What else do we see about God from this psalm? “He makes me lie down in green pastures and leads me beside still waters.” In my work before seminary as a counselor one of the exercises that I would do with clients would be to help them find their safe place. I would ask them to close their eyes and envision a peaceful scene in their mind that they could return to during times of stress. Almost all of the scenes they would imagine would be either a beach on the ocean or lush green hills and meadows with a lake, pond, or stream – just like the green pastures and still waters of Psalm 23. Our God wants to lead us to safe places where our bodies, minds, and spirits can find rest. Here God “revives our souls and guides us along right pathways for his Name’s sake.” As we follow the Good Shepherd we can find deep rest for weariness that sleep alone won’t relieve. 
The next image Psalm 23 presents us with is that of a dark valley of death. Though we long for the mountaintop experiences of life we all know that sooner or later we will find ourselves in a dark valley of tears, but even though death may be nipping at our heels we don’t have to live in fear. Why? Because we have a strong defender! God like a shepherd with a rod and a shepherd’s crook protects us from dangers of all kinds. Real shepherds are always on the look out for snakes in the grass and wolves hiding in the brush. At times the sheep need protecting from themselves having a tendency to veer off the safe path and fall into a ditch, or wander away and get lost so the shepherd uses his shepherd’s crook to firmly pull the sheep back onto the right path. 
The psalmist continues by saying the God “spreads a table before us in the presence of those who trouble us” (one translation says “before our enemies”). In other words God can provide for us just at the times we need it most when we are vulnerable enabling us to go through hard times with the abundance of grace. 
The good shepherd “anoints my head with oil, and my cup is running over.” This ‘running over’ happens in the context of the rough and tumble of daily life. The oil is what the shepherd rubs the sheep with who have gotten wounded along the path by the thorns and briars they encounter. God’s supply comes in the midst of our great needs, the wounds of life, again not a prosperity message without suffering.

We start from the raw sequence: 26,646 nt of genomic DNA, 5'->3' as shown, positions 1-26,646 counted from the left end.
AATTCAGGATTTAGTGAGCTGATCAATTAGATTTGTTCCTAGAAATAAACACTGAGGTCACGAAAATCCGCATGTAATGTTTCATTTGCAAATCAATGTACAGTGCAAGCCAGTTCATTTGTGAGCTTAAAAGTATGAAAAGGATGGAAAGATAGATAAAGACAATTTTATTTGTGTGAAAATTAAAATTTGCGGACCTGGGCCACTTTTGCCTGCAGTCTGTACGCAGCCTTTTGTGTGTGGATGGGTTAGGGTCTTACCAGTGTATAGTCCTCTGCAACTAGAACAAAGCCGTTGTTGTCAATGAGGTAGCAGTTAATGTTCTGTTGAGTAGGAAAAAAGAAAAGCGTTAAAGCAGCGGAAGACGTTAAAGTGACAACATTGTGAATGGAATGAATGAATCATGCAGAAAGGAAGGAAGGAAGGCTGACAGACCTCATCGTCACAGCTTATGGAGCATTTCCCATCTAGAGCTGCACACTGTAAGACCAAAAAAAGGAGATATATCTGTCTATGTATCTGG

As the journey of life continues the psalmist has a positive outlook: “Surely your goodness and mercy shall follow me all the days of my life.” I really like what biblical scholar Jeff Paschal points out: “The Hebrew here may be translated, “Surely goodness and kindness shall dog me all my life.” Imagine that, every moment of life God is hounding us with goodness and kindness. This good shepherd grants our needs, causes us to rest and be restored, leads us in the right way of living, protects us from evil, honors and blesses us and never stops pursuing us with goodness and kindness.”  This is the kind of life that awaits those who are willing to admit that they aren’t self-made but God made, for those who are willing to admit that they are not independent but God dependent.   As for the end of the journey, “I will dwell in the house of the Lord forever.”
The Good Shepherd takes many forms in life it might be a co-worker, a family member, someone who you know well or someone you don’t know at all, it might be the book that someone told you about, a movie or TV show you just happened across, or even a church sexton. All of these and more may be the voices that are pointing us in the right direction toward the abundance that we long for. Keep your eyes and ears open for the Shepherd may just turn up when you least expect it, over the next hill, even when your GPS fails you. Amen.